I've also recently read that M&A in the sector is projected to heat up per recent valuations and by looking at the last financial M&A cycle.
This is from Morgan Keegan:
"BANK STOCKS BATTLING A PERFECT STORM AS ECONOMIC MOMENTUM SLOWS: Our View: Bank stocks have underperformed all year long (KBW Bank Index down 11% versus a 1% rise in the S&P 500) and have experienced another round of sell-off over the last few weeks driven by the combination of 1) renewed uncertainty surrounding potential capital buffers for systemically important (SIFI) banks. Comments that banks must hold up to 14% Tier 1 (+700bps) have added significant pressure on bank stocks recently. We believe a required buffer of 50-300bps over the current 7% is likely, less for regional banks and would vary bank-by-bank on a sliding scale based on risk profiles, 2) weakening macro-economic data and pressure in the housing market, 3) mortgage-related liability exposure (including legacy repurchase claims and robo-signing penalties) and 4) ongoing overhang due to Dodd-Frank rules implementation. Our Call: While caution is warranted given the soft patch that the economy appears to have hit (similar to a year ago), our view is that most of the bad news is priced into these stocks. We believe investors should continue to maintain exposure to the banking sector and use the current pullback to selectively build positions. Our view is that the economic recovery, although weak and uneven, is likely to be sustained and current cheaper stock valuations, with many profitable and over-capitalized banks trading close to tangible book values, offer some degree of downside protection. We recommend selectively adding to positions in banks that are well positioned to grow earnings, pay reasonable dividends and that have the management expertise and capital strength to withstand a slowing economy. Highest conviction picks include: BBT, FHN, FITB, HBAN, IBKC, STI, TCBI, TRMK & ZION. Positive catalysts that could turn the negative tide in bank stocks include: 1) Clarity on minimum capital requirements potentially before the end of the year, 2) continuing pick-up in loan growth. C&I growth is occurring (small business, middle and corporate markets). To us, this is best indicator for future job creation 3) Stable-to-improving macro-economic data including the job and housing markets, and 4) a settlement of the foreclosure and "robo-signing" issues and decline in losses tied to mortgage put-backs."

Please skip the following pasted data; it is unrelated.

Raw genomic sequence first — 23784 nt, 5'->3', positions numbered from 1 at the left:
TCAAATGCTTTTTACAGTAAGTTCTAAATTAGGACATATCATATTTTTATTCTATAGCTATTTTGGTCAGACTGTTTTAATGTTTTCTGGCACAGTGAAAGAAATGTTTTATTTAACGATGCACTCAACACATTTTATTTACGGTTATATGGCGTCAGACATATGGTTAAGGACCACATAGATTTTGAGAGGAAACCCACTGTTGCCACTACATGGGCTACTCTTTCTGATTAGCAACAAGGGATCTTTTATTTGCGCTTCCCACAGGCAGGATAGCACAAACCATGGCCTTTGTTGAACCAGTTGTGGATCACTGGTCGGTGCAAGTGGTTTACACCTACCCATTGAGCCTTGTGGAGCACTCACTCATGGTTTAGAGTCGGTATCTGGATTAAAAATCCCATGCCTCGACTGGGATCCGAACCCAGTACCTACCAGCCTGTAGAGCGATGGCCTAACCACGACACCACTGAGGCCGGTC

From the Morning Note:
Also interesting is that today while the ES was making lows the banks were showing some large relative out performance.
On a future post we'lll look at some possible trades in the financial sector... specifically BAC. If you have a trade idea in BAC send it to us and we'll let you know what we think. Or if you have a thesis on BAC let us know what it is (time, price, iv, etc) and we'll fit an option strategy to match your thesis.
No position at this time. Position declarations are believed to be accurate at time of writing but may change at any time and without notice.